How to Synchronize Your Digital Scrapbook
I had originally planned on calling this article ‘How to Use Cloud Computing to Synchronize Your Digital Scrapbook For Research and Integrate Into Your Personal Knowledge Management Wiki for Extra Credit’, but I figured that would be a bit too much. Luckily I am going to give info on how to do both of these things so stay with me!
For my own personal knowledge management setup, I’m very interested in tracking a number of different ‘things’:
* Documents – PDFs, word documents, mindmaps, etc.
* Notes – Journal entries, book summaries, personal notes (think wiki text)
* Links – Bookmarks (personal or social sites like del.icio.us)
* Multimedia – Audio / Video
* Snippets – Captured web pages (full or partiallly snipped content)
When I first mentioned my ‘Digital Scrapbook’, I wasn’t dropping any hints about me having any crafty hobbies, I generally refer to my system for storing Snippets as my Scrapbook. This name is no doubt in large part due to the fact that I’ve been using the popular Firefox plugin ScrapBook to manage my digital snippets for a few years now.
ScrapBook is a fantastic solution for storing local copies of web pages for research (with highlighting, editing, and annotation), saving snips of important sections of sites, recording purchase confirmations or receipts, and saving your travel itineraries. One major thing it has been lacking though is the ability to synchronize or share the Scrapbook with other computers. I use multiple computers (a couple laptops: Mac & Window and a central desktop: Linux) so my goal is to have consistent and up to date data between all systems. And, up until now, I’ve had no way to integrate this save data into my wiki-based knowledge management system.
I started investigating a solution for this a number of months ago and stumbled across a related (and powerful) research tool called Zotero. I haven’t had a chance to use Zotero in depth, but one new feature in the beta version that stuck out to me was the ability to synchronize your data with a remote server. On the surface this feature looks good (and probably is for most people – data sync to Zotero server and webdav support for documents), but I was looking for a solution where I have more control over where the data is hosted. Although I’m usually not concerned with hosting my data with most providers, I often save private financial information in my Scrapbook (credit reports, financial statements, account numbers, etc.) so I’d like to have control over where the data is saved and how it’s encrypted. Further research eventually sparked a few ideas for a solution.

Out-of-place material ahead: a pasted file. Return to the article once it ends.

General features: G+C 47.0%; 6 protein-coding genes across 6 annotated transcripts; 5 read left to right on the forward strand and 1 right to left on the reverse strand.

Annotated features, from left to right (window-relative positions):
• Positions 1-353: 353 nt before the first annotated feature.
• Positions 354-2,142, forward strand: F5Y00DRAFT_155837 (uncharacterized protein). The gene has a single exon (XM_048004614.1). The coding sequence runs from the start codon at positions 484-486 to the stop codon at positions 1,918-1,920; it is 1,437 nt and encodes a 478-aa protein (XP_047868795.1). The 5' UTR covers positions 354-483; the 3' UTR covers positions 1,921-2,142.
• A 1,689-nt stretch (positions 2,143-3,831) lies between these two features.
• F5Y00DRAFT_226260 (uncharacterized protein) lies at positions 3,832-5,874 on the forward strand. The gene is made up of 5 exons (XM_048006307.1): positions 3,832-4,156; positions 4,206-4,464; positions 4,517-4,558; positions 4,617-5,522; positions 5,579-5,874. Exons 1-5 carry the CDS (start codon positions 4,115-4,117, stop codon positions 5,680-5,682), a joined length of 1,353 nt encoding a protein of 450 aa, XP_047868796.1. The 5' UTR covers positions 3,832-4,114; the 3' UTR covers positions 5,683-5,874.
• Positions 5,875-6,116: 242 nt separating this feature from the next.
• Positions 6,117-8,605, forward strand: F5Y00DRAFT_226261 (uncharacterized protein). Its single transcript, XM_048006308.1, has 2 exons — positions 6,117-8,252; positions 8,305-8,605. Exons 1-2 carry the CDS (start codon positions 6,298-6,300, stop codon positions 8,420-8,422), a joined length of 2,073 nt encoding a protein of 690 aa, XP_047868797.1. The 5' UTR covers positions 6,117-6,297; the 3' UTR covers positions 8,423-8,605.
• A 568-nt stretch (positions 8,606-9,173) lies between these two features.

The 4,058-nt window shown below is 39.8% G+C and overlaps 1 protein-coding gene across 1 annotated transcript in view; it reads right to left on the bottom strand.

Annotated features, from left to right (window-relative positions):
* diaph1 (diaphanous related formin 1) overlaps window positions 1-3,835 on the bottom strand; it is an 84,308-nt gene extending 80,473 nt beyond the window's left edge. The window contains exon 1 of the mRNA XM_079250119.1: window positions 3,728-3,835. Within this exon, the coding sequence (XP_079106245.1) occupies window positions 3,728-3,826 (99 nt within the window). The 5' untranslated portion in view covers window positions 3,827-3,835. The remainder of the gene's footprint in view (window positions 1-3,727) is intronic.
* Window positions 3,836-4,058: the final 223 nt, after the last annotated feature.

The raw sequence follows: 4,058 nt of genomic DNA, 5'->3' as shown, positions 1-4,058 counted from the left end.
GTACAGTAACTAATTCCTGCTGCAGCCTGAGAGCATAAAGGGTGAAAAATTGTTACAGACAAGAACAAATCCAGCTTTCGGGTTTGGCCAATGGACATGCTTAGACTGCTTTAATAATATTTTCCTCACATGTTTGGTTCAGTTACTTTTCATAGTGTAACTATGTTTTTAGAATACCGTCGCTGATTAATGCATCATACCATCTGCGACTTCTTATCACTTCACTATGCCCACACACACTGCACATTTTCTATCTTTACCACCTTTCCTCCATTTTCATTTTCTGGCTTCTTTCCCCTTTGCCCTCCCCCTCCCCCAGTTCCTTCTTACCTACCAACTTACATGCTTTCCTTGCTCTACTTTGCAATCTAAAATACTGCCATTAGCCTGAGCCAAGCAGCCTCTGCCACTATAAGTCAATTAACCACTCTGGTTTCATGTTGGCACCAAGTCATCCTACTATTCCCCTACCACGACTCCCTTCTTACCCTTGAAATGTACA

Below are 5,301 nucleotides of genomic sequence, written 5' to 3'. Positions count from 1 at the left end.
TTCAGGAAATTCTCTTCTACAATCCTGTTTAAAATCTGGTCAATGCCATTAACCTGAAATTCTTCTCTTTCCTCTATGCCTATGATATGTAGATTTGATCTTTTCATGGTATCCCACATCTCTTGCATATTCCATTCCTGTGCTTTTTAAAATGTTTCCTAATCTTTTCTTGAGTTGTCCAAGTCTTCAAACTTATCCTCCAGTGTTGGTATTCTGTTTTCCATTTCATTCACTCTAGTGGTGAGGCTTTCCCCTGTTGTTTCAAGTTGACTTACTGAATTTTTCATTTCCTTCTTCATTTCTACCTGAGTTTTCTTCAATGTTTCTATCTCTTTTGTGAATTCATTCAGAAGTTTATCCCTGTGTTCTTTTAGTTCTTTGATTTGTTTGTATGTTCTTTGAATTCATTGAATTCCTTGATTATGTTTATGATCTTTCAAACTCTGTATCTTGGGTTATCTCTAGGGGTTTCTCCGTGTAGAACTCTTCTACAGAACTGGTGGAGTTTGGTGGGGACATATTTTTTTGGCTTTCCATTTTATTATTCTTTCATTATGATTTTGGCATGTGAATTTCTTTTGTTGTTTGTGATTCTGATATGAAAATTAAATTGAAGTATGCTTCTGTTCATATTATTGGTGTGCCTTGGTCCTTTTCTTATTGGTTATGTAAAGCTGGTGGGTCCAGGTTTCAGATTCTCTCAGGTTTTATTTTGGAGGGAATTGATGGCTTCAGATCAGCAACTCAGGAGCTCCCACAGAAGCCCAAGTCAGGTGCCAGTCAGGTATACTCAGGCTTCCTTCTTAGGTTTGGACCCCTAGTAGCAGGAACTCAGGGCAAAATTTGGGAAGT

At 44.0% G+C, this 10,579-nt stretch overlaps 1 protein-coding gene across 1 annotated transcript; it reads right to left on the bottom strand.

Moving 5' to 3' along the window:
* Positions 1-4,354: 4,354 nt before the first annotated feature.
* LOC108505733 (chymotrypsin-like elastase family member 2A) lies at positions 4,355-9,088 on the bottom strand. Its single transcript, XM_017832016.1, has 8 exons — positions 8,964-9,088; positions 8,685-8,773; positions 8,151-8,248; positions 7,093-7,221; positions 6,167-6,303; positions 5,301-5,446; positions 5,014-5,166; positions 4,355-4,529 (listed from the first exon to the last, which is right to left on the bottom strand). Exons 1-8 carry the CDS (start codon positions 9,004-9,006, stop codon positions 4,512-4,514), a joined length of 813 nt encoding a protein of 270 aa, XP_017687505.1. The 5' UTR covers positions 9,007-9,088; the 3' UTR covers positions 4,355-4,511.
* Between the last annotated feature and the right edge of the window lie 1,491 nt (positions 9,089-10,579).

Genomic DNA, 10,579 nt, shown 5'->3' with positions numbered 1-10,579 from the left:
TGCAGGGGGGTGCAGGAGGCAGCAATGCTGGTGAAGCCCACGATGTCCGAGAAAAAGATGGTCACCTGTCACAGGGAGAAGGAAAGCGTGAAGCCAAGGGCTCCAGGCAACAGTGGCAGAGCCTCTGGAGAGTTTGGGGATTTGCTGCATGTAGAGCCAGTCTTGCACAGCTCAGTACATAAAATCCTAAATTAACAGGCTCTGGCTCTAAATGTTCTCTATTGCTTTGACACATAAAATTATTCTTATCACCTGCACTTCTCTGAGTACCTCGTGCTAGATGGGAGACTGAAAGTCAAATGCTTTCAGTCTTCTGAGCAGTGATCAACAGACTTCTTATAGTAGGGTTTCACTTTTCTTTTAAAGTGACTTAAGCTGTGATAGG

Synchronizing and Sharing ScrapBook Data
I decided to find a way to explore a setup using some file sharing/sync services after reading an article on syncing Scrapbook using Dropbox. I had never used Dropbox before and after giving it a brief testdrive it looked very promising. Hey, you get a 2GB account for free so that’s definitely an added bonus! Although Dropbox has some killer features (a big one being an iPhone app to access your files), I opted to experiment with another sync service. I’ve been using JungleDisk for a couple years as my Amazon-S3 backed offsite backup solution, and was curious if this could be used. After downloading the latest version (3.0.2 for Linux) I discovered that it now supports file/directory synchronization between computers. After about 10-15 minutes of setup and file syncing I had a working solution between my laptop and desktop computers. Here’s what you’ll need to do:
Step 1: Download and install the latest version of the Scrapbook plugin for Firefox on your 1st computer. For a good quick intro/tutorial to Scrapbook, check out this video from Lifehacker.
Step 2: Setup an alternate Scrapbook location that resides outside of your Firefox profile directory (Prefrences -> Organize -> Save data to)
Step 3: Setup your preferred sync solution and use the directory provided in Step 2. I preferred JungleDisk for my setup, but there are other services like Dropbox, Box.net, SugarSync, etc. Check out the Activty Owner wiki for a detailed list of sync services. And, although I haven’t personally tried yet, I’m sure there are some other non-hosted open source sync solutions like Unison (cross-platform) that could be used.
Step 4: For your 2nd (or subsequent computers) repeat steps 1 through 3.
Wiki Integration (Extra Credit)
OK, for me this was the icing on the cake. Since my Scrapbook data is now on the same computer as my wiki I thought it would be nifty to somehow integrate directly into some of my wiki pages. I found out that Scrapbook supports the ability to export your Scrapbook hierarchy as a tree in HTML (from Scrapbook Sidebar: Tools -> Output Tree as HTML). Although this isn’t completely automatic (yet) this gave me the the content I needed to add to my wiki. Now, since wikis by there very nature dont’ typically allow you to embed other HTML pages I needed to find a way to make this work.
Step 1: Setup a directory on your webserver to serve content from your Scrapbook directory (setup in Step 2 above) (e.g. http://yourwebsite/scrapbook). This can either be on the same server as your wiki or another, it doesn’t really matter.
Step 2: Verify the output of the directory tree looks good. If you enabled frames, the URL should be something like http://yourwebsite/scrapbook/tree/frame.html.
Step 3: For MediaWiki users there are various ways to directly embed pages in your wiki content. I found that the AnySite extension did the trick for me. Enable the extension, pick a wiki page where you want to display your ScrapBook data and you are set! For example, here is my content:
* Link to [http://wiki:8080/wikifiles/scrapbook/tree/frame.html ScrapBook Tree]
<anyweb mywidth=”1024″ myheight=”768″>http://wiki:8080/wikifiles/scrapbook/tree/frame.html</anyweb>